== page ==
AZ Lakes AZ Pros Johnny Johnson At Willow Springs Lake

A Bass Surprise Awaits In The High Country

AZ Lakes, AZ Pros: Willow Springs Lake, Johnny Johnson
Johnny Johnson At Willow Springs Lake

Willow Springs Lake isn’t the only lake on the Rim with bass, but it’s one of the largest, and certainly one of the most popular. A lifelong resident of Pinetop, Ariz., TV host Johnny Johnson has spent countless days on Willow Springs fishing for bass.

His television show, Fishing With Johnny Johnson, often features the lake as well.  “My biggest bass from this lake was almost nine pounds,” he says.  A lot of anglers are surprised that such big largemouth are found in a lake in the high country, but both largemouth and smallmouth thrive there.

Sleek, Fat Bass

There are no shad at Willow Springs, but the bass get sleek and fat on a diet of crawdads, trout, frogs, and small fish.  Johnny’s favorite Willow Springs lures include Senkos, plastic craws, Robo Worms, and jigs.  He also keeps a variety of reaction baits on hand, including topwater lures, Lucky Craft Pointers, spinnerbaits, and small crankbaits in crawdad colors.

“Willow Springs has some really nice bass,” says Johnny, “but if you are thinking to catch fifty fish a day like you can at Roosevelt, you’re going to be disappointed.”  In fact, Johnson says that it can be tough to even get a limit at times.  His tournament strategy usually consists of running the bank quickly with a reaction bait to pull off any active fish he can find, then switching to plastics to fill out his limit, if possible.

Once The Sun Gets Up

While the sun is still low on the horizon, topwater baits like small poppers and floating frogs will often entice a few bites.  A spinnerbait or crankbait fished along the shoreline might do the trick, too.  Once the sun gets up, Johnson usually moves out to the break line and begins fishing deeper.  Split-shot and drop-shot rigs are standards, but be prepared to get snagged now and then, especially if you are fishing in the right places.  Those rocks and stumps hold fish, but they can hang on to a hook, too.

A 4-inch Senko is the perfect bait to drop next to those trees that stick out of the water.  Rig it weedless and just let it shimmy and wiggle its way down the tree.  Some of those trees are in thirty feet of water, so be patient.  Johnny also catches fish on Senkos off the rip rap along the dam.

A Bass Angler’s Strategy

AZ Lakes, AZ Pros: Willow Springs Lake, Johnny JohnsonA bass angler’s strategy also has to take into account the fact that you can’t use a  gasoline motor over 10 horsepower on the lake.  You can put your bass boat on the lake, but you’ll be relying on your electric trolling motor.  If you try running back and forth between spots, you’ll soon run out of power.   The bag limit on bass at Willow Springs is six (half that for unlicensed anglers under 14).

Although it is only 158 acres, there is a nice variety of shoreline and underwater structure to fish.  Large boulders form some of the shoreline, while other parts are gently sloping mud.  The earthen dam is covered with rip rap.  There are two main arms that you can’t really see from the ramp, and there are lots of dynamite places to fish in those areas.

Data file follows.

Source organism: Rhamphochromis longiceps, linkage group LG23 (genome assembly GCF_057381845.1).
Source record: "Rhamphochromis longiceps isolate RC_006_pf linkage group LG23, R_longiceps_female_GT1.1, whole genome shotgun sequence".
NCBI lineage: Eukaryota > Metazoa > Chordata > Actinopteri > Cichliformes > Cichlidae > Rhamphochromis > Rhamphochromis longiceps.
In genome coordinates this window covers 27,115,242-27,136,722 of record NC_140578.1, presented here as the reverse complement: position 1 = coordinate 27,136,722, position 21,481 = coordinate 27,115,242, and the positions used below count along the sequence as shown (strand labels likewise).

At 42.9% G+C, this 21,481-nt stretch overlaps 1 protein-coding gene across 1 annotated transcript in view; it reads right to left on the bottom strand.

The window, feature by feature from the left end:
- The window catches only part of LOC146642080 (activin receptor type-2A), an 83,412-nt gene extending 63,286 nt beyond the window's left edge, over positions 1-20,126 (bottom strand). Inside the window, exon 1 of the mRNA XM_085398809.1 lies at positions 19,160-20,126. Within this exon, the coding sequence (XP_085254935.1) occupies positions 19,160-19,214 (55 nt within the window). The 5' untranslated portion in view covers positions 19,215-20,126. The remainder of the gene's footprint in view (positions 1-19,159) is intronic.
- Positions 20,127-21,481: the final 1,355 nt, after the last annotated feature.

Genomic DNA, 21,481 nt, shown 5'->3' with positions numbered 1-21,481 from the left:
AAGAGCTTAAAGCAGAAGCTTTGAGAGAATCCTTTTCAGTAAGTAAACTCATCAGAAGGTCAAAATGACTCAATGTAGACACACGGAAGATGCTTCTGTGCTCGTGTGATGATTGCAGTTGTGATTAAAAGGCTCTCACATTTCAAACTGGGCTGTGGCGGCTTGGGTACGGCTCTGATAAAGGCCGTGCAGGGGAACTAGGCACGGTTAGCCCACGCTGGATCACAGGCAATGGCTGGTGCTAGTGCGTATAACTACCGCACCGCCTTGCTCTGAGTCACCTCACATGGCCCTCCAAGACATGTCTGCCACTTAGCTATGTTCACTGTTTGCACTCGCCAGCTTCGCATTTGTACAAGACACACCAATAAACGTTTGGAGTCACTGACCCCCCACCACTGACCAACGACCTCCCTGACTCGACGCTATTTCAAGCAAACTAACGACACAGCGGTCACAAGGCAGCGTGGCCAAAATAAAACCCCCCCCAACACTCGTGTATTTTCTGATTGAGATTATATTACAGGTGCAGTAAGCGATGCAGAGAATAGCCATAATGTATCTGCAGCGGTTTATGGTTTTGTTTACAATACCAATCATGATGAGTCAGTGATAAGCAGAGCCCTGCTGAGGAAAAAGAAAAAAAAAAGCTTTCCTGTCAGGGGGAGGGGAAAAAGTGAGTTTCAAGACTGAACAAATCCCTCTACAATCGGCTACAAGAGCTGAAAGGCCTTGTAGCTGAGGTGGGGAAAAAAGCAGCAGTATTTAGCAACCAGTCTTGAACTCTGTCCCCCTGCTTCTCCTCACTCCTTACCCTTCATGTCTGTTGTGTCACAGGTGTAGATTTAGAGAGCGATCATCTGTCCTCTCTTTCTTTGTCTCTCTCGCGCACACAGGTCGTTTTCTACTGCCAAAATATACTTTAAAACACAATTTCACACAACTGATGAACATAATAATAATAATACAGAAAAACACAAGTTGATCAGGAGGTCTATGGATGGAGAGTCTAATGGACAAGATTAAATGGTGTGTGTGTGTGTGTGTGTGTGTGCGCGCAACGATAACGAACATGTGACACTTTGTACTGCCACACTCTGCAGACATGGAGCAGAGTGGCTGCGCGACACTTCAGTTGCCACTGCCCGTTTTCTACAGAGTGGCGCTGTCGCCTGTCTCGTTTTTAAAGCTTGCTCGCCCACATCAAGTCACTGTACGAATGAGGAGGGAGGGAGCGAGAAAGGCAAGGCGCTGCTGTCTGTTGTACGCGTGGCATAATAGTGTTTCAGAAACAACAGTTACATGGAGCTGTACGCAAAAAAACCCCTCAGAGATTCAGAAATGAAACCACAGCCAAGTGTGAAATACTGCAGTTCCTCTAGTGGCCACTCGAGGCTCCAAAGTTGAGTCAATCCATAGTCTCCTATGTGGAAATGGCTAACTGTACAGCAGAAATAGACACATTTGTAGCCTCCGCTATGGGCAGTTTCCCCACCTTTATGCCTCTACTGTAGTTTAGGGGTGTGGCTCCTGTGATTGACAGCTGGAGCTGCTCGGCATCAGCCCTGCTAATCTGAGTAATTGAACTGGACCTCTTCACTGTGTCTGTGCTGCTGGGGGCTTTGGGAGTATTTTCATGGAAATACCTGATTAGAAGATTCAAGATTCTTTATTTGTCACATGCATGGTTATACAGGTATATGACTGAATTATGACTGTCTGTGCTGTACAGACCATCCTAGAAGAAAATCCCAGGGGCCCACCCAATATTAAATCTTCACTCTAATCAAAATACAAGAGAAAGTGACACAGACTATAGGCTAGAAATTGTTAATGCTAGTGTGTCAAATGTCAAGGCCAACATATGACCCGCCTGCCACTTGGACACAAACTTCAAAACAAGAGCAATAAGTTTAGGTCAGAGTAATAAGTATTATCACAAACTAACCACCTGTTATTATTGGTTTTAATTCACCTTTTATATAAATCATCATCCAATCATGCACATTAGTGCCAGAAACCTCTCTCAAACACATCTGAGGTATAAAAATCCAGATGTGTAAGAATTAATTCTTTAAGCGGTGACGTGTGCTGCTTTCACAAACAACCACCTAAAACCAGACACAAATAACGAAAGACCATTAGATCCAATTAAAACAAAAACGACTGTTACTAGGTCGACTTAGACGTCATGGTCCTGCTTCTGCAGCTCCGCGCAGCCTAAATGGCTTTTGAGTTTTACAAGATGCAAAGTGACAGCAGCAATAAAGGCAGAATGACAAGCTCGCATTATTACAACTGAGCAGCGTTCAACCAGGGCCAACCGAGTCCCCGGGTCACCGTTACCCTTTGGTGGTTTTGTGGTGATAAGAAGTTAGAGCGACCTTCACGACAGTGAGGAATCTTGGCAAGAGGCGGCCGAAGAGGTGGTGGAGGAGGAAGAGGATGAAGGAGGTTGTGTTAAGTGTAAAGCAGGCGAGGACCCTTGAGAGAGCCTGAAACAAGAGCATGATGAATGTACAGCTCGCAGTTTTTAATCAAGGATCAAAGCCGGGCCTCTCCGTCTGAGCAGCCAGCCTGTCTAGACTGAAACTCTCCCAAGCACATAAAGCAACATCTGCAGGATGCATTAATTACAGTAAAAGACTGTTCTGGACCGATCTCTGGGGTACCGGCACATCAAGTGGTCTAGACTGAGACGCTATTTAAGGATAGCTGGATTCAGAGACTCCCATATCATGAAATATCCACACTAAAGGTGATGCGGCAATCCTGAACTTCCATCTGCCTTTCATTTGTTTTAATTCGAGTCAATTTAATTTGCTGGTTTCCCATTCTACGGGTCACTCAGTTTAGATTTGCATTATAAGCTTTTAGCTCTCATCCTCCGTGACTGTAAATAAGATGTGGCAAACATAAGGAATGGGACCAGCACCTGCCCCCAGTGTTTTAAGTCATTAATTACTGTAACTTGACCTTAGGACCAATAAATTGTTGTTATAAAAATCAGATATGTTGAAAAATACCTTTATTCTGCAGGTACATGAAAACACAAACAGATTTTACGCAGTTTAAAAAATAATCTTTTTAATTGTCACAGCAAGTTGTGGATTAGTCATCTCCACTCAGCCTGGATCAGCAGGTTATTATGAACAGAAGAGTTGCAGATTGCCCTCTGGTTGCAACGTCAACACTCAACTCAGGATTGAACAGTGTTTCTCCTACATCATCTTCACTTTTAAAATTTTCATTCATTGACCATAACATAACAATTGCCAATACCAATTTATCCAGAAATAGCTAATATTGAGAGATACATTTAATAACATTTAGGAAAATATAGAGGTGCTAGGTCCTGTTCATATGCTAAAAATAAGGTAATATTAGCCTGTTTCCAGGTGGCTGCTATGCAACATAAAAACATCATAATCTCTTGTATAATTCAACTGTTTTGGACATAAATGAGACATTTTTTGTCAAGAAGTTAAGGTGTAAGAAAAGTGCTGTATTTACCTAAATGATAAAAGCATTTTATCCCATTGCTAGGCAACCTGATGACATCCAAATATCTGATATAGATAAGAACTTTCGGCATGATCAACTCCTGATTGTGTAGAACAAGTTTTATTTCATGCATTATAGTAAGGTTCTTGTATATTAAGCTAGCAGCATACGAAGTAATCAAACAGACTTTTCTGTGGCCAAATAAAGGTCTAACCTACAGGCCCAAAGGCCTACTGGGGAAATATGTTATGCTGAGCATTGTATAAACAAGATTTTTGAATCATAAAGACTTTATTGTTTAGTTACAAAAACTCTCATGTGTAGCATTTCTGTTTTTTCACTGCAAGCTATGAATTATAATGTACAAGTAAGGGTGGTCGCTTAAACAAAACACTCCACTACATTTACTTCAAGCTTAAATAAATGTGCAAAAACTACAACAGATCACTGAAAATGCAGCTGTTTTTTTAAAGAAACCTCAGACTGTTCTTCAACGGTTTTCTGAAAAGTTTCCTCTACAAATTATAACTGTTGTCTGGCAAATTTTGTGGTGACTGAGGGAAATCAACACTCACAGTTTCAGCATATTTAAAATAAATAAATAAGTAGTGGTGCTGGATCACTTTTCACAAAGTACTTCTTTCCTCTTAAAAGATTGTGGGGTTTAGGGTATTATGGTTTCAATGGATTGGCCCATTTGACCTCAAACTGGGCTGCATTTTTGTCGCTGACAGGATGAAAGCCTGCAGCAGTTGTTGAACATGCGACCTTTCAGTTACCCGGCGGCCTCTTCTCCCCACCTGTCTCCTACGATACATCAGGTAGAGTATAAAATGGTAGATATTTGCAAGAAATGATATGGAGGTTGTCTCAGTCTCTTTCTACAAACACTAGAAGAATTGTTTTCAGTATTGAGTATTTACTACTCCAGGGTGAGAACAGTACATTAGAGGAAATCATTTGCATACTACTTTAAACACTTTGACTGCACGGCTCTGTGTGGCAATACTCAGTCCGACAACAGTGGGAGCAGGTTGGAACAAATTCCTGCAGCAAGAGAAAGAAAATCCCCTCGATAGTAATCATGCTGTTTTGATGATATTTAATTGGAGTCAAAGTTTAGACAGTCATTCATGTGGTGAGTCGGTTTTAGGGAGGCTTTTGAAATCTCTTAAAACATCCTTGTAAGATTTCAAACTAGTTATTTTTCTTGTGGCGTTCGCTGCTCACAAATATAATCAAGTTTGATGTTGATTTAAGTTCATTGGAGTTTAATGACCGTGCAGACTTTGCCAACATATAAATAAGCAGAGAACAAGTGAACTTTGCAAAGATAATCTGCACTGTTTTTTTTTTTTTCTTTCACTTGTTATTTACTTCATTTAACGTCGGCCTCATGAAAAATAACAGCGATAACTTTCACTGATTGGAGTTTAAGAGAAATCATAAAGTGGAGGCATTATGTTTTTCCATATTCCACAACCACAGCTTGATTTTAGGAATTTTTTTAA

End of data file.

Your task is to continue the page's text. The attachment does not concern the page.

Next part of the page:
Johnson says that in general, he catches more largemouth bass in the arms, and more smallies in the main lake.  There are hundreds of stumps and dead trees sticking out of the water in the big arms, and they provide shade and shelter for the bass.


If five bites a day isn’t quite enough to keep you interested, there’s always the trout.  They may just be stockers, but they’re tasty and willing to bite.  Shore fishermen use Power Bait and night crawlers with great success.  Just remember that when the weather starts getting hot you need to fish a little deeper, just like when you’re fishing for bass.

Trout fishermen with boats do very well trolling small in-line spinners and spoons.  Flies also catch trout at Willow Springs, just like they do anywhere.  Some of the best are peacock ladies, wooly worms, wooly buggers, Yeager buggers, and nymphs in black, brown, or green.

Remember The Stamp

At times you may have to soak a nightcrawler on the bottom right out in the middle of the lake to catch fish.  Trout like cool water, and the coolest water will be the deepest water.  Also, remember that if you are fishing for or catching trout, you need to have a trout stamp on your fishing license.  The daily bag limit for trout is six.  For unlicensed anglers under 14, the limit is three.

Lake Facts

Willow Springs was built by the Game and Fish Department in 1967 simply to provide recreation.  Since it is at an altitude of 7500 feet and so close to Payson, the lake is an extremely popular place for locals as well as desert dwellers looking to spend some time in the cool pines.  On weekends in summer the lake gets crowded fairly early in the day.  If you want to be sure of a place to park your truck and trailer, get there with the dawn.

To Get There

To get to Willow Springs, take Highway 260 to Forest Road 149, which is about 23 miles east of Payson.   There is a good paved boat ramp, toilets, two picnic ramadas, and two boat beaches, plus there are two campgrounds close by. As of June 15, 2020, the developed campgrounds and restrooms on the Apache-Sitgreaves National Forests are still closed due to COVID-19, so check with the Forest Service about that before you go if you plan to camp.

To Learn More

To learn more about fishing the high country (and the rest of Arizona, too), catch Fishing with Johnny Johnson on Sunday mornings on Fox Sports AZ, Direct TV Ch 686 and Dish Network Ch 415. Check your local listings.

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